2017-2018 was an odd year – we had almost no snow all winter and then *bam* we had a few feet in April. Trees don’t really like that. None of our newly planted trees survived the winter. Most of our fir and spruce windbreak experienced windburn but has since put on new growth and seems to be doing well.
It’s tough on plants to survive -30 and lower with whipping winds and no snowcover. Even still, plants are smarter than we think and they usually do what’s necessary to ensure survival. So I revisited what I may have done wrong.
I ordered trees in late August to be planted in September. This gives the roots some time to settle in before the ground freezes solid by November.
Unfortunately, the tree company did not send me the trees until late November! In 2016, we could still dig in November but last year the ground was completely frozen and I spent a great deal of effort digging to get the plants into the ground. That was probably a bad idea. I wasn’t sure how to overwinter the bareroot plants at home, so I thought the ground was the safest place for them. I was wrong.
Not protecting them from Gophers
One of our hackberry trees was encircled by gopher mounds and the tunnel led right to the tree roots. Except there were no tree roots left. From here on out, I will dig into the tunnels as soon as the snow melts and stop those monsters from eating our trees.
Not preparing for spring drought
All of my life, I have associated spring with non-stop rain. This year was different. We had almost no rain all spring (which meant zero morel mushrooms and very sparse asparagus production!)
I had not come up with my handy new drought plan until late winter – when the trees had already been long planted.
This spring I replaced all the dead trees. Once again, I purchased mostly bare root trees. These are more cost effective and trees generally grow well when started this way. But I didn’t just pop them in the ground and expect them to survive. I had trouble locating tree replacements for some of our trees, so I was able to notice we were in a drought and that going straight into the ground wouldn’t be ideal.
I also had the opportunity to drought proof them a bit. Over the winter, I found myself sewing a patchwork quilt made from old holey sweaters – all wool or cashmere. I had lots of scraps. Because I am thrifty by nature, I couldn’t stand the idea of all that great fabric going to waste. After a bit of research, I realized that wool (of all kinds) holds water. So I gathered up all of my wool bits, combed the loose fur from our cat, and collected the wool washing lint to be saved for the trees.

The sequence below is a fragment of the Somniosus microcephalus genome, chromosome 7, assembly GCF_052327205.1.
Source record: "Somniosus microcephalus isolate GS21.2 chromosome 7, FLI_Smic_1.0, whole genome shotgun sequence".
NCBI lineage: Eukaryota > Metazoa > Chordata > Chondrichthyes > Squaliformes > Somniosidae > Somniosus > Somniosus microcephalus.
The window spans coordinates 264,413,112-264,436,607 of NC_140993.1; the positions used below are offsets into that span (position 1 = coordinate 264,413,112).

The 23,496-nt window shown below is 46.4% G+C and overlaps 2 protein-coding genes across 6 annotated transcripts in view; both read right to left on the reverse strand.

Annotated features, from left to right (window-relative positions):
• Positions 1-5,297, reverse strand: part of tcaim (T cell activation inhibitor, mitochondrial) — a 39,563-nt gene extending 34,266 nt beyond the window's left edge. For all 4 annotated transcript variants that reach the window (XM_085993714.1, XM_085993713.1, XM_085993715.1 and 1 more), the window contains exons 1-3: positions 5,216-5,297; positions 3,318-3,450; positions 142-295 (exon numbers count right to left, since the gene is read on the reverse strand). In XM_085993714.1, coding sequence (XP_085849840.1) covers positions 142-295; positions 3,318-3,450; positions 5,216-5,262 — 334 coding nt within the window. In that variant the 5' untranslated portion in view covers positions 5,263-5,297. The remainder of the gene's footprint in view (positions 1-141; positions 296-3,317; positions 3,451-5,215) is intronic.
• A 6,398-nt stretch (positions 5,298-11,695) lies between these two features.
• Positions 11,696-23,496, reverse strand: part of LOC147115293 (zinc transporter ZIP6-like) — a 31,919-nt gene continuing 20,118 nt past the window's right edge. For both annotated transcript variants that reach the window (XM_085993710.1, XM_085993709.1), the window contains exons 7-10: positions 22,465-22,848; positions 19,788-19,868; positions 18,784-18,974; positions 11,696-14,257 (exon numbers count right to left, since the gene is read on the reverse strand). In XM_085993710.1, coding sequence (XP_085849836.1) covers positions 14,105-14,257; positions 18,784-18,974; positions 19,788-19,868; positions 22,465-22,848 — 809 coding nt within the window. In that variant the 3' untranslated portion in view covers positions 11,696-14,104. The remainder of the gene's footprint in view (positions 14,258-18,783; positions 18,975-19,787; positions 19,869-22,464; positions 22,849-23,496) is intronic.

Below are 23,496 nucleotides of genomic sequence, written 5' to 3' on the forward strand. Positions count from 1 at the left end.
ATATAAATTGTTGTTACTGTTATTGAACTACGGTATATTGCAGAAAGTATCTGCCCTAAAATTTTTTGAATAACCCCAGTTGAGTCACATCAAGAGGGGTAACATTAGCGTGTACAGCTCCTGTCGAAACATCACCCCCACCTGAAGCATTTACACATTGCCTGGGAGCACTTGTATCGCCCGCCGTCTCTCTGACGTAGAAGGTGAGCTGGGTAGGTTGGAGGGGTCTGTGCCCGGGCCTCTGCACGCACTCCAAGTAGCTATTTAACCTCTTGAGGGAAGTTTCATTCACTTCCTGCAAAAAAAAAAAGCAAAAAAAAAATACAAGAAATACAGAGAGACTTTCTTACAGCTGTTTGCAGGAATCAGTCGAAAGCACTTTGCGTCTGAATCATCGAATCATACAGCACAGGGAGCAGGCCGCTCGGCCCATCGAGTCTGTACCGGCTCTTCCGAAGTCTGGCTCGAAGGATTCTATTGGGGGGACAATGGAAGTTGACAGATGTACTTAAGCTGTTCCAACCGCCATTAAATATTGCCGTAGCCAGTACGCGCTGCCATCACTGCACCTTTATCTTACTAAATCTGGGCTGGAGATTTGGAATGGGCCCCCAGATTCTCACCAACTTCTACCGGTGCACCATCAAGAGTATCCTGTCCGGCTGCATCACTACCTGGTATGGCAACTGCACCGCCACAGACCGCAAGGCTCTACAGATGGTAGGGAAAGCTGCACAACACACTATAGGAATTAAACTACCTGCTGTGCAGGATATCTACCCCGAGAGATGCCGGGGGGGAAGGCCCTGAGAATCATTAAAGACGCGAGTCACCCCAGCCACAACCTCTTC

Each tree was planted with a generous helping of water soaked wool/fur. Over time the wool/fur will break down, like a natural fertilizer. It should remain for a good while though to help the young trees become more drought tolerant.
All of the bare root trees went into pots so I could monitor their break from dormancy and assure their success. Then the smaller ones went into the ground.
I am still babying an Illinois Everbearing Mulberry and a Collette Pear at my house until Fall – when they will be planted (with double caging!) and a generous helping of wool/fur.
What was planted this year?
3 Hackberry Trees (replacements)
1 Red Maple Tree (replacement)
1 Harvest Gold Crabapple
1 Red Birch Tree
Will be planted this Fall:
2 Trader Mulberry trees
1 Collette Pear (replacing the Keiffer)
1 IE Mulberry
American Linden seedlings
Northern Catalpa seedlings
22 More Fir Trees to add to the existing Windbreak
It’s killing me not to plant a zillion other trees, but doing it all right now is not in the best interest of the trees. There is still much work to be done to level the pastures and manage the prairie – all of which takes time and equipment. Equipment damages trees and divided time leads to inattentive care.
Every tree that has been planted has been strategically chosen for the location – where it can grow to be large and fruitful. All of the trees serve a function for our future honey bees (once again delayed because of lack of prairie growth, but one step closer as the bear cage should arrive late summer) and for wildlife/hunting strategies.
In other news – I have added quite a few perennial nectar/pollen plants to the outskirts of the property to identify which can survive and naturalize and which are visited by native pollinators. Penstemon, wild strawberry, daisies, asparagus, gooseberries, phenomenal lavender, bearberry, various sedums, balloon flowers, black eyed susans, astilbe, salvia, clustered bellflower, chives, serviceberries, honeyberries, goumi, beach plums, goji, staghorn sumac, bristly locust, butterfly weed, globe thistle, catnip, horseradish, lovage, lilies, comfrey, rhubarb, egyptian onions, and prickly pear cactus. Along with a bunch of random flower seeds that may or may not sprout. Eventually the list of trees, perennials, and native plants will be enormous. Someday soon…
The prickly pear cactus has been the most interesting to watch. No other cacti can survive our winters. In zone 4, it completely lays down in the winter, getting all mushy. Then when the snow is gone and the weather warms up it slowly (s…l…o…w…l…y) starts to stand up and by late May we had new arms on each of the cacti.
Do bees visit the cactus flowers? We don’t know yet. Last season we had just one big gorgeous yellow flower. This season the cacti are busy putting on new limbs so it doesn’t appear that they will flower. With all the new limbs though, maybe next season will be filled with blossoms. Then we can watch what the bees choose to do.
Wish us luck as we plod slowly toward the goal of an effective honey bee research center and rare edible plant propagation!